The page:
ULCORED Process Mar18

ULCORED Process

ULCORED Process ULCORED is a direct reduction (DR) process, which produces DRI (direct reduced iron) in a shaft furnace, either from natural gas (NG) or from reducing gas obtained by gasification of coal. Off-gas from the shaft is recycled into the process after carbon di-oxide (CO2) has been captured, which leaves the DR plant in a concentrated stream and goes to storage. The DRI step produces a solid product which is then melted using an electric arc furnace (EAF). The process was designed mainly in 2006 by a team led by LKAB, Voest-alpine and MEFOS. The objective of the ULCORED process was to reduce the NG consumption needed to produce DRI. It was achieved by replacing traditional reforming technology with partial oxidation (POx) of NG. Combined with CCS device, ULCORED can reduce 70 % CO2 emission compared with the average in the BF route. The concept of the ULCORED process involves separating CO2 out of the process gas. It is characterized by an effort to adopt gas based DR process to a minimized emission of green- house gases (GHG), using CO2 capture and storage (CCS) technology and at the same time to a minimized use of energy. The process is designed in a way which allows for the extraction and storage of CO2. The process is therefore also dependent on CCS with a similar in-process capture. The process is based on the utilization of a shifter to convert the carbon monoxide (CO) gas from the shaft to hydrogen (H2) together with a CO2 removal unit. This opens up a new innovative evolution of the process concept. The main features of the ULCORED DR process include (i) use of oxygen (O2) instead of air resulting into an off gas of nearly 100 % CO2 which...

Top Gas Recycling Blast Furnace Process Mar09

Top Gas Recycling Blast Furnace Process...

Top Gas Recycling Blast Furnace Process In the area of production of hot metal (HM) by blast furnace (BF), the most promising technology to significantly reduce the CO2 (carbon di-oxide) emission is recycling of CO (carbon mono oxide) and H2 (hydrogen) from the gas leaving the BF top. CO and H2 content of the top BF gas has a potential to act as reducing gas elements, and hence their recirculation to the BF is considered as an effective alternative to improve the BF performance, enhance the utilization of C (carbon) and H2, and reduce the emission of CO2. This ‘top gas recycling’ (TGR) technology is mainly based on lowering the usage of fossil C (coke and coal) with the re-usage of the reducing agents (CO and H2), after the removal of the CO2 from the top BF gas. This leads to lower the energy requirements. Because of the advantages of high productivity, high PCI (pulverized coal injection) rate, low fuel rate, and low CO2 emission etc., the TGR-BF process is considered to be one of the promising ironmaking processes in future. In TGR-BF, oxygen (O2) is blown into the BF instead of hot air to eliminate nitrogen (N2) in the top BF gas. Part of the top BF gas containing CO and H2 is utilized again as the reducing agent in the BF. CO2 from the BF top gas is captured and then stored. Several recycling processes have been suggested, evaluated or practically applied for different objectives. These processes are distinguished by (i) with or without CO2 removal, (ii) with or without preheating, and (iii) the position of injection. The concept of the TGR-BF (Fig 1) involves many technologies which include (i) injection of reducing top BF gas components CO and H2 in the...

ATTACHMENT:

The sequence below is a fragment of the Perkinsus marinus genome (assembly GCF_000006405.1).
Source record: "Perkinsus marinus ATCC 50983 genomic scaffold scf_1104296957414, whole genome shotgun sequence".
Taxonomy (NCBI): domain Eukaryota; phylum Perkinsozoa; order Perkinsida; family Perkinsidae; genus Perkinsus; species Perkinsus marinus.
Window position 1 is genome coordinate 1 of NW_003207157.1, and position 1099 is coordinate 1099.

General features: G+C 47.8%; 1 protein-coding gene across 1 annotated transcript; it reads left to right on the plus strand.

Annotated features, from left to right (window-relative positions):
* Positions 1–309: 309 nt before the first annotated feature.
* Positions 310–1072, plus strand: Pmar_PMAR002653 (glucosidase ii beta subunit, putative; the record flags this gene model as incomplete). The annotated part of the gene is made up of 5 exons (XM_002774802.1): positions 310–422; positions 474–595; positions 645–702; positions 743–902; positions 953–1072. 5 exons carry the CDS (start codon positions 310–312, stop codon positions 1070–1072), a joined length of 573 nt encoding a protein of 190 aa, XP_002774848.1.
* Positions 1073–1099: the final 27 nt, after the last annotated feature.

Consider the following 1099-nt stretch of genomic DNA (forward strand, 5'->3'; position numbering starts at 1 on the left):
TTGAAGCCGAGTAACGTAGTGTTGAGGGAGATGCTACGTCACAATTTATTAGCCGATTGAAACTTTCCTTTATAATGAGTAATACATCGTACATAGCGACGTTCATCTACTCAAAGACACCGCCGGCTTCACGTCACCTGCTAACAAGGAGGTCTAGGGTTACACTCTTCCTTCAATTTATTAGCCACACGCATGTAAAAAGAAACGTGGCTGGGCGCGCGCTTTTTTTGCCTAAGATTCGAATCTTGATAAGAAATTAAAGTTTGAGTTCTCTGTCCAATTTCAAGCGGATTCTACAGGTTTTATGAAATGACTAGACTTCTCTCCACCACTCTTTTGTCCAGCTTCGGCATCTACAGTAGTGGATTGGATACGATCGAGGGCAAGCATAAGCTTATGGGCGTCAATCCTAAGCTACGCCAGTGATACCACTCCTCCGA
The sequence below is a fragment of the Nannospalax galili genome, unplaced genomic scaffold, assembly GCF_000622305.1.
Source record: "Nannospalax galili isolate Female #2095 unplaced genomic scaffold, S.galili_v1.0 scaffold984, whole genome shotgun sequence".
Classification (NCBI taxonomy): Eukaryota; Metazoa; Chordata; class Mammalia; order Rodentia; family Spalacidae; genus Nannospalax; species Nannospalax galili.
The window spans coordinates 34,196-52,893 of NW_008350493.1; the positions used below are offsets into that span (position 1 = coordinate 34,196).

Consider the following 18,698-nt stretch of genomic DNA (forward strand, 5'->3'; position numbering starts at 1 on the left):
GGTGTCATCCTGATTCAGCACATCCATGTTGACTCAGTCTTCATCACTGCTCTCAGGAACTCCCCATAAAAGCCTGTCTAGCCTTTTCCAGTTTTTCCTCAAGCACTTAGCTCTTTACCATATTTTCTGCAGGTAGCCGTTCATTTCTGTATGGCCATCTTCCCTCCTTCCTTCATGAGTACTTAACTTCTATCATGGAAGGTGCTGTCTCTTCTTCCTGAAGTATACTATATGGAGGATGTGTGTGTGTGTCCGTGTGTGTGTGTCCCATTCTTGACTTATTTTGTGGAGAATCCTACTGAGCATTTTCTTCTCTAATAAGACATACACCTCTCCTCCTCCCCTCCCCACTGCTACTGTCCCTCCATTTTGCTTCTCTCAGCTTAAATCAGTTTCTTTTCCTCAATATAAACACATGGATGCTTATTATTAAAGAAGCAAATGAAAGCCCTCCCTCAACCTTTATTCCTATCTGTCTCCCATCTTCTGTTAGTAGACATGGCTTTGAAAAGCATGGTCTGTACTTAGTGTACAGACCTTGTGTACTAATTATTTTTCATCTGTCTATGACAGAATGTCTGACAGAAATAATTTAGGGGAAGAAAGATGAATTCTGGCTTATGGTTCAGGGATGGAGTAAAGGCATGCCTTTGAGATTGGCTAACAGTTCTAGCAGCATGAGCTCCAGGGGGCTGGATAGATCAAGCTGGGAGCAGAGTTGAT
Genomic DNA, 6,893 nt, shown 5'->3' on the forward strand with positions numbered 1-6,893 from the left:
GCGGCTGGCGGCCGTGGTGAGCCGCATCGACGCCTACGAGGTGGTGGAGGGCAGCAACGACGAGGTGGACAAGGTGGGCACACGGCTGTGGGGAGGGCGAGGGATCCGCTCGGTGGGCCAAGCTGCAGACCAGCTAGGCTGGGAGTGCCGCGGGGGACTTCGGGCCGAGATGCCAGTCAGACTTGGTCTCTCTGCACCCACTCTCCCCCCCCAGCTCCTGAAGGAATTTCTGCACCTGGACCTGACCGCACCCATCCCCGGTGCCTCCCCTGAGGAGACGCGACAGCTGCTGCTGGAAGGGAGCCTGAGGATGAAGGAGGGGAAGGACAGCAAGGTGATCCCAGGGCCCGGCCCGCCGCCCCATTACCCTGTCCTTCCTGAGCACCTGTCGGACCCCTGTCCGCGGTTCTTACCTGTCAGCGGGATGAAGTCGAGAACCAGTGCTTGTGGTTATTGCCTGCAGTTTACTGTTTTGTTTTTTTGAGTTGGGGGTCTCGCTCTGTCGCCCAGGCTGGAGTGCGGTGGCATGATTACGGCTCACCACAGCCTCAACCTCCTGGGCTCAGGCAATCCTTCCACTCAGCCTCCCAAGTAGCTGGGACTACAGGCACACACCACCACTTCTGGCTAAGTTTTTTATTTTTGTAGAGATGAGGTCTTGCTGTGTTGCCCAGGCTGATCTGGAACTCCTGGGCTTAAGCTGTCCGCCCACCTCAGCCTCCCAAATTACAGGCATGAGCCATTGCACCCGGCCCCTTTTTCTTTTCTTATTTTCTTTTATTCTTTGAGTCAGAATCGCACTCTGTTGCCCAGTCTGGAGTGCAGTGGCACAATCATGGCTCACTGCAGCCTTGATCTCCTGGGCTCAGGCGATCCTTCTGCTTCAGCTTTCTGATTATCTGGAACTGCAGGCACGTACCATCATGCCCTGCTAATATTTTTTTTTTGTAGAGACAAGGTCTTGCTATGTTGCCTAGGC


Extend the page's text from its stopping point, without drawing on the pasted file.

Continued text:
Non Cryogenic processes of Air Separation Jul25

Non Cryogenic processes of Air Separation...

Non Cryogenic processes of Air Separation   Dry air contains by volume 78.08 % of nitrogen, 20.95 % of oxygen, and 0.93 % of argon along with traces of a number of other gases (Fig 1). Atmospheric air can contain varying amount of water vapor (depending upon humidity) and other gases produced by natural processes and human activities. Fig 1 Composition of air Non cryogenic air separation processes are near ambient temperature separation processes and are used for the production of nitrogen or oxygen as gases. These processes are cost effective choices when demand of gases are relatively small and when very high purity of the gases is not required. Non cryogenic plants are compact and produce gaseous nitrogen which is typically 95.5 % to 99.5 % oxygen free or gaseous oxygen which is 90 % to 95.5 % pure. Non cryogenic plants are less energy efficient than cryogenic plants (for comparable product purity) but at the same time cost less to build. The physical size of the plant can be reduced as required purity is reduced, and the power required to operate the unit is reduced as well.  Non cryogenic plants are relatively quick and easy to start up and can be brought on line in less than half an hour. This is useful when product is not needed full time. Like cryogenic plants, non cryogenic air separation processes also start with compression of air. Unlike cryogenic plants which use the difference between the boiling points of nitrogen and oxygen to separate and purify these products, non cryogenic air separation plants use physical property differences such as molecular structure, size and mass to produce nitrogen and oxygen. Non cryogenic processes are based on either selective adsorption or permutation through membranes. The most common technologies...